When Jacksonville-based agent Paul Healy negotiated Sebastian Janikowksi's four-year, $16 million contract ($9 million signing bonus) in 2010 that made the Oakland Raider the NFL's highest-paid kicker, the mega-deal was viewed as fair because Janikowski's accuracy and leg strength remain the league's most lethal combination. As long as the Jaguars' Josh Scobee isn't asking for Janikowski money, and sources indicate he's agreeable to a lower number, then there's no reason general manager Gene Smith and agent Ken Harris shouldn't come to an agreement. The Jaguars have the right to franchise Scobee, which would pay him $2.88 million this season, but Smith has long championed the concept of doing what's right and fair.
Scott Massey wasn’t looking for a career change, necessarily. When Massey met with new Jaguars President Mark Lamping this spring to have an exploratory conversation about the Jaguars, he didn’t want to wait until he got home to tell his wife about the discussion. Massey called her to say "there’s something special happening with the Jaguars." Lamping had been, to say the least, persuasive.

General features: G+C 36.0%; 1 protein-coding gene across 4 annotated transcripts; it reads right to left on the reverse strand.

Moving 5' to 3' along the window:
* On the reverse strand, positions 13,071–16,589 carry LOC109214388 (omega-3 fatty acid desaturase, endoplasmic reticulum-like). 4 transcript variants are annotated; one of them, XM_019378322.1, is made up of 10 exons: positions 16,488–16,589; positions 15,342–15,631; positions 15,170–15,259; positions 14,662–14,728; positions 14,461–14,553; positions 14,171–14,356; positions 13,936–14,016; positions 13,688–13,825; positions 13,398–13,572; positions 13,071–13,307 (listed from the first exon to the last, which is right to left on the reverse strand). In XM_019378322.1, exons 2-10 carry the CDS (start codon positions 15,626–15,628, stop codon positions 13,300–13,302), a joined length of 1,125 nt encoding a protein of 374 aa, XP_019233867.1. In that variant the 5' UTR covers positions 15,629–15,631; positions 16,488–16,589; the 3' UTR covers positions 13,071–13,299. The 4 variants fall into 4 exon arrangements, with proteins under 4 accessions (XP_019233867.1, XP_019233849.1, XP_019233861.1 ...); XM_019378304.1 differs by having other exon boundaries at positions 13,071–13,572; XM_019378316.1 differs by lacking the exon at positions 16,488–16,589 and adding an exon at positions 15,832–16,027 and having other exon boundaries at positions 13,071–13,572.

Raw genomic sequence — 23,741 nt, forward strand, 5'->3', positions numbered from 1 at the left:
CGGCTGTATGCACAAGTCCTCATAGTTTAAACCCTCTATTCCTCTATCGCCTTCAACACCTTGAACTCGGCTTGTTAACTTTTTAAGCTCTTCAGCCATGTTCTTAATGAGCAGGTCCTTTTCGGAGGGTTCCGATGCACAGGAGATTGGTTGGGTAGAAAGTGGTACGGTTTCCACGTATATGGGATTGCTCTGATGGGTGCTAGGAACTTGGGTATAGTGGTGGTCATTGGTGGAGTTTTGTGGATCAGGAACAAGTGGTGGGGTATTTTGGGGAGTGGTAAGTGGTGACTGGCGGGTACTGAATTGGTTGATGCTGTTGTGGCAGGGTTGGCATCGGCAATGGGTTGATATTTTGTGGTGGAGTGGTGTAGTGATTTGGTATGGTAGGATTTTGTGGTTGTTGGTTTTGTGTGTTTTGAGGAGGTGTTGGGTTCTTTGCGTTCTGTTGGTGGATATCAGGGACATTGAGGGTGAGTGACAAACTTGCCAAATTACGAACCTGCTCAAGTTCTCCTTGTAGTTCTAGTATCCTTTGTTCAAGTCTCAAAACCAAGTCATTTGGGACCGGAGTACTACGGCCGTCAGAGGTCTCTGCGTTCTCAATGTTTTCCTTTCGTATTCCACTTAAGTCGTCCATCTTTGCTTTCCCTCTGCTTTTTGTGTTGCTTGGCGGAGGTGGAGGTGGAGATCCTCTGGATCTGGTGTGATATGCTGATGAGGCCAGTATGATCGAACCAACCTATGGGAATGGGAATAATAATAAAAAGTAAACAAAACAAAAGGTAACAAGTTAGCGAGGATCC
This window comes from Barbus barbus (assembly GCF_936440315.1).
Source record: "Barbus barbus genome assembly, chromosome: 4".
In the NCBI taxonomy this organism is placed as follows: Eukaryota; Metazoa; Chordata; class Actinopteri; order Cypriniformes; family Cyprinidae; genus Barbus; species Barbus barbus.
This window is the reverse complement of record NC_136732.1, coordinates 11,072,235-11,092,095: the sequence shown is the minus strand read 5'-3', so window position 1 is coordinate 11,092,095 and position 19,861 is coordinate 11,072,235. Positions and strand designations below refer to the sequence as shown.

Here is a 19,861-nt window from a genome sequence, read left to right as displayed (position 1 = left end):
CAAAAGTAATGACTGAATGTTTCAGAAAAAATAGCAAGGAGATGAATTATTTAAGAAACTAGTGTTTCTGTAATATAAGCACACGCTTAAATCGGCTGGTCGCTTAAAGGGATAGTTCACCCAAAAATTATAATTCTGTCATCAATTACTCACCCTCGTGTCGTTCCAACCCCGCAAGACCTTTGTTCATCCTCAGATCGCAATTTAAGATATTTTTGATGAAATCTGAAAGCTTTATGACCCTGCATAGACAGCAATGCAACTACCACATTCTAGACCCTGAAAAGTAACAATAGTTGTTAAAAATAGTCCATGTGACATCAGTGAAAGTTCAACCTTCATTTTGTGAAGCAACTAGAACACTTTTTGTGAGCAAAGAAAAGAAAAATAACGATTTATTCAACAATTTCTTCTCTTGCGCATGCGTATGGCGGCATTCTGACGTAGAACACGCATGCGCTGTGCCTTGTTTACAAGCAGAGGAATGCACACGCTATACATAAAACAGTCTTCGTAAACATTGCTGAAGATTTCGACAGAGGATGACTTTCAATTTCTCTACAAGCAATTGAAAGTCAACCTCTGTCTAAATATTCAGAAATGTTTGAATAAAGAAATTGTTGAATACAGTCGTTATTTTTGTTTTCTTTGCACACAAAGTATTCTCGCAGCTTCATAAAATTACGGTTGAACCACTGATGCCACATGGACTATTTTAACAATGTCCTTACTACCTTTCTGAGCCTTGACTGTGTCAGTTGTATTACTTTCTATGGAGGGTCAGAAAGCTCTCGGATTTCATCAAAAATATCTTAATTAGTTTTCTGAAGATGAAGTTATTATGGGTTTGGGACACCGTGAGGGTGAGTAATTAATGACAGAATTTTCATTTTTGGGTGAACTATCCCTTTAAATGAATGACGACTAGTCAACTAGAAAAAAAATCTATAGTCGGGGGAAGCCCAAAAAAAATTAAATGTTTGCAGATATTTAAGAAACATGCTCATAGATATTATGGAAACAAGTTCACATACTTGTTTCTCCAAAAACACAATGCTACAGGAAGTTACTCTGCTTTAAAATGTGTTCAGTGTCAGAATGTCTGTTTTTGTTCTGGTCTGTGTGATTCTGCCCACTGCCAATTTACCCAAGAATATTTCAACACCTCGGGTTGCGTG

Kiper: "Justin Blackmon arrives from Oklahoma State with a reputation as a sterling route-runner and the kind of player who can make a QB look good from the way he can both get down the field and also work back to the ball and fight for it when it's in the air. From Dallas, Laurent Robinson comes over with some question marks, but also the hope that the breakout we saw in the second half of 2011 was reflective of talent, not just opportunity …"